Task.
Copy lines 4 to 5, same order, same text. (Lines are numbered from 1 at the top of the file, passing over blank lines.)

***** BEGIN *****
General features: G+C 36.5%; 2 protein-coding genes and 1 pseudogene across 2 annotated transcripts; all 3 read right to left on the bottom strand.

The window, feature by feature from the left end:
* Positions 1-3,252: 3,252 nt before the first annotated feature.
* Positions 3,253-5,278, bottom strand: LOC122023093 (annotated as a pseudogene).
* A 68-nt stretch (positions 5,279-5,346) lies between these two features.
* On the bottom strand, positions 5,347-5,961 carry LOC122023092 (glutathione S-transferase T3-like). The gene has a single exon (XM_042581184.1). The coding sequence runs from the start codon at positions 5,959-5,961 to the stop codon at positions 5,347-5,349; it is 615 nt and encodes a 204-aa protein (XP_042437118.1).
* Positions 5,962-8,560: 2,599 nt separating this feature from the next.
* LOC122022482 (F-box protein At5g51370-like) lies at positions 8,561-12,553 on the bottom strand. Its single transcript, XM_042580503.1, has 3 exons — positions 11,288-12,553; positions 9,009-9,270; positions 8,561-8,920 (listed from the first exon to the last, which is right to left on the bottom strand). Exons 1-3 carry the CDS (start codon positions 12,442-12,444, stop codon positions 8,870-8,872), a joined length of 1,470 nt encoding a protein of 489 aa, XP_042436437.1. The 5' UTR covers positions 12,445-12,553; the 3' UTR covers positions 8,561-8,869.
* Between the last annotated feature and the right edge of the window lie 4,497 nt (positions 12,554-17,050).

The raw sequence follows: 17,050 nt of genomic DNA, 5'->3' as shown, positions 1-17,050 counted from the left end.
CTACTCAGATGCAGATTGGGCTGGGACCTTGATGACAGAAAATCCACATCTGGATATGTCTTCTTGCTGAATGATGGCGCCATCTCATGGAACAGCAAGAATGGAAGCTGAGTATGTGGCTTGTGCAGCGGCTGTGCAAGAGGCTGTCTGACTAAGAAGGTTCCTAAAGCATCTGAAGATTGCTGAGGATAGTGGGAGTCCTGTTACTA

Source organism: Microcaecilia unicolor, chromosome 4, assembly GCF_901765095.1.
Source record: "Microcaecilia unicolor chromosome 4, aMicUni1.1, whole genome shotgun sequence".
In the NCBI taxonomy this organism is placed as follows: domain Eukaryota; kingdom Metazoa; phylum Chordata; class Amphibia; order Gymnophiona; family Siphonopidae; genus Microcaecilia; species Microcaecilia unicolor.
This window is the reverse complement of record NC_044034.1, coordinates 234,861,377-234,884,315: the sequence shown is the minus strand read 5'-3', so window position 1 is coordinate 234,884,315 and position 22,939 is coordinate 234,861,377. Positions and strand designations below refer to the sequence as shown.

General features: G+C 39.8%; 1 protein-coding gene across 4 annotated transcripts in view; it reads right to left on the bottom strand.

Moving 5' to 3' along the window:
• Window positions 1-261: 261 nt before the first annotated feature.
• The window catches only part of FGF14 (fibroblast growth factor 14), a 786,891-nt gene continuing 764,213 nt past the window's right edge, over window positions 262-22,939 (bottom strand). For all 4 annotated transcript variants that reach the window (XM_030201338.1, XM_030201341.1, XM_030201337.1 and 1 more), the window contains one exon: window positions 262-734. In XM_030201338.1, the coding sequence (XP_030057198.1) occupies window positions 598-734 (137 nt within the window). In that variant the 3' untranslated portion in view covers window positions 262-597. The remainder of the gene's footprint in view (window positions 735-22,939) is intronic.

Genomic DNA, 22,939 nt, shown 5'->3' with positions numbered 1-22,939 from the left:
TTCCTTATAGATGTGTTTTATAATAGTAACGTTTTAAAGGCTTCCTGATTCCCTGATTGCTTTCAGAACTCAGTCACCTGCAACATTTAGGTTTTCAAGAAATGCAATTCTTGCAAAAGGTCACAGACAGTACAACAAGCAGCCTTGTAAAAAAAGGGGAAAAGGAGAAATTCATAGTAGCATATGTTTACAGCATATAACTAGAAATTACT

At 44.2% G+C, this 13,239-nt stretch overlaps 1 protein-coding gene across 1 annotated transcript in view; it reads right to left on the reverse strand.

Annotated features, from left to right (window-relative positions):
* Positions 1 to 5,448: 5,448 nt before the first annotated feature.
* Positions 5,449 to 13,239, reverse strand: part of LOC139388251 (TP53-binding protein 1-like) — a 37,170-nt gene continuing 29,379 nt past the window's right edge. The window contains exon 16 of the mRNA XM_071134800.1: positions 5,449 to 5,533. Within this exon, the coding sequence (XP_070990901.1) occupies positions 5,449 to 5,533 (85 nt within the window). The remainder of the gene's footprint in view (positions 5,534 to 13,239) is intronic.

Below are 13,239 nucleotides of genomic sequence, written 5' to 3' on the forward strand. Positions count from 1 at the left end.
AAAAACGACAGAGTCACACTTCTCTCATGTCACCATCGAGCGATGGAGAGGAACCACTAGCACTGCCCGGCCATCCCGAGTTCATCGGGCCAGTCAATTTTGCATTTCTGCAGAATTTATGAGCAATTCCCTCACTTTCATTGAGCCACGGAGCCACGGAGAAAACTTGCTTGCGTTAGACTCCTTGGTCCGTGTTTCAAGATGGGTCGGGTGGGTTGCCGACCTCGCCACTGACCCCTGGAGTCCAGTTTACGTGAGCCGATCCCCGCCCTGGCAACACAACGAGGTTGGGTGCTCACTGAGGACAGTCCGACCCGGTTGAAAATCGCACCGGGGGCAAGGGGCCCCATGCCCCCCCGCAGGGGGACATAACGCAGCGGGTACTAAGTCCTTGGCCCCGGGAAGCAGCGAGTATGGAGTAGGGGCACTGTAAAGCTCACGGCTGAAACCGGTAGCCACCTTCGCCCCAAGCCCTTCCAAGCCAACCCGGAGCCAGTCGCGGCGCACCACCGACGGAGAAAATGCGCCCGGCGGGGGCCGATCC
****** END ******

* Positions 3,253-5,278, bottom strand: LOC122023093 (annotated as a pseudogene).
* A 68-nt stretch (positions 5,279-5,346) lies between these two features.